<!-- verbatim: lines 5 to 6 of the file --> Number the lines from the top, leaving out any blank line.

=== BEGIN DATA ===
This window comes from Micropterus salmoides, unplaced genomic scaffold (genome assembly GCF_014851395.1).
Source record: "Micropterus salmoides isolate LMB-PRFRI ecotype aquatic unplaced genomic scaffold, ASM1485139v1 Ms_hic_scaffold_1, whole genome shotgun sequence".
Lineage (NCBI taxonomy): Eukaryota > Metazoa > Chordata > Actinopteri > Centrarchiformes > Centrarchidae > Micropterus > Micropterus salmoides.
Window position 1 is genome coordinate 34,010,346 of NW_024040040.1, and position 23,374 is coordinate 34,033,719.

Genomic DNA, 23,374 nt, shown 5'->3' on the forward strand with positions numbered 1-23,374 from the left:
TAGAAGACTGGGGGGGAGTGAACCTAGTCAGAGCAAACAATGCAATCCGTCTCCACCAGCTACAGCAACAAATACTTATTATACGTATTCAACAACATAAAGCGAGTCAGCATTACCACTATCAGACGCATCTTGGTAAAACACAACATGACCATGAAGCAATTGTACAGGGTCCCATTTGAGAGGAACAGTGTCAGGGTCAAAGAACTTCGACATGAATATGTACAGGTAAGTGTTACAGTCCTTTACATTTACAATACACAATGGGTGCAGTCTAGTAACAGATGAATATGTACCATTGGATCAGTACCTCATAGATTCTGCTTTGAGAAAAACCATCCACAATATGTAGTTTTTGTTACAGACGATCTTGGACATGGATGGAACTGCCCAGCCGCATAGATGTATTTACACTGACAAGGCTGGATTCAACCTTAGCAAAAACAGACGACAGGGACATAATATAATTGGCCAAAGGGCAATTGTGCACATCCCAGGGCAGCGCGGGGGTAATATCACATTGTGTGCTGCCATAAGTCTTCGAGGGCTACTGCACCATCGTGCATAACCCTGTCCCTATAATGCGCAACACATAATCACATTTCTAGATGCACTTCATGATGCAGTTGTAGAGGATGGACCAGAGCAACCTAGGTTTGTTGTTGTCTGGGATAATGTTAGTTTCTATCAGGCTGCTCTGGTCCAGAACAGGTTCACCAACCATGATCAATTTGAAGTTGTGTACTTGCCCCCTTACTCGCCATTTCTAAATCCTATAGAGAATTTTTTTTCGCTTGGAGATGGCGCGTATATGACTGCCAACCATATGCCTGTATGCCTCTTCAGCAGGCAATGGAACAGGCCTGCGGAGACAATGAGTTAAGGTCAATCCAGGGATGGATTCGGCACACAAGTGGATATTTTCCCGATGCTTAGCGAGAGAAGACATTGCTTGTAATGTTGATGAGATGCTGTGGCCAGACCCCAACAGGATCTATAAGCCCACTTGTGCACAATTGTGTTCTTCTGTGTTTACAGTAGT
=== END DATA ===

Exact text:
Genomic DNA, 23,374 nt, shown 5'->3' on the forward strand with positions numbered 1-23,374 from the left:
TAGAAGACTGGGGGGGAGTGAACCTAGTCAGAGCAAACAATGCAATCCGTCTCCACCAGCTACAGCAACAAATACTTATTATACGTATTCAACAACATAAAGCGAGTCAGCATTACCACTATCAGACGCATCTTGGTAAAACACAACATGACCATGAAGCAATTGTACAGGGTCCCATTTGAGAGGAACAGTGTCAGGGTCAAAGAACTTCGACATGAATATGTACAGGTAAGTGTTACAGTCCTTTACATTTACAATACACAATGGGTGCAGTCTAGTAACAGATGAATATGTACCATTGGATCAGTACCTCATAGATTCTGCTTTGAGAAAAACCATCCACAATATGTAGTTTTTGTTACAGACGATCTTGGACATGGATGGAACTGCCCAGCCGCATAGATGTATTTACACTGACAAGGCTGGATTCAACCTTAGCAAAAACAGACGACAGGGACATAATATAATTGGCCAAAGGGCAATTGTGCACATCCCAGGGCAGCGCGGGGGTAATATCACATTGTGTGCTGCCATAAGTCTTCGAGGGCTACTGCACCATCGTGCATAACCCTGTCCCTATAATGCGCAACACATAATCACATTTCTAGATGCACTTCATGATGCAGTTGTAGAGGATGGACCAGAGCAACCTAGGTTTGTTGTTGTCTGGGATAATGTTAGTTTCTATCAGGCTGCTCTGGTCCAGAACAGGTTCACCAACCATGATCAATTTGAAGTTGTGTACTTGCCCCCTTACTCGCCATTTCTAAATCCTATAGAGAATTTTTTTTCGCTTGGAGATGGCGCGTATATGACTGCCAACCATATGCCTGTATGCCTCTTCAGCAGGCAATGGAACAGGCCTGCGGAGACAATGAGTTAAGGTCAATCCAGGGATGGATTCGGCACACAAGTGGATATTTTCCCGATGCTTAGCGAGAGAAGACATTGCTTGTAATGTTGATGAGATGCTGTGGCCAGACCCCAACAGGATCTATAAGCCCACTTGTGCACAATTGTGTTCTTCTGTGTTTACAGTAGT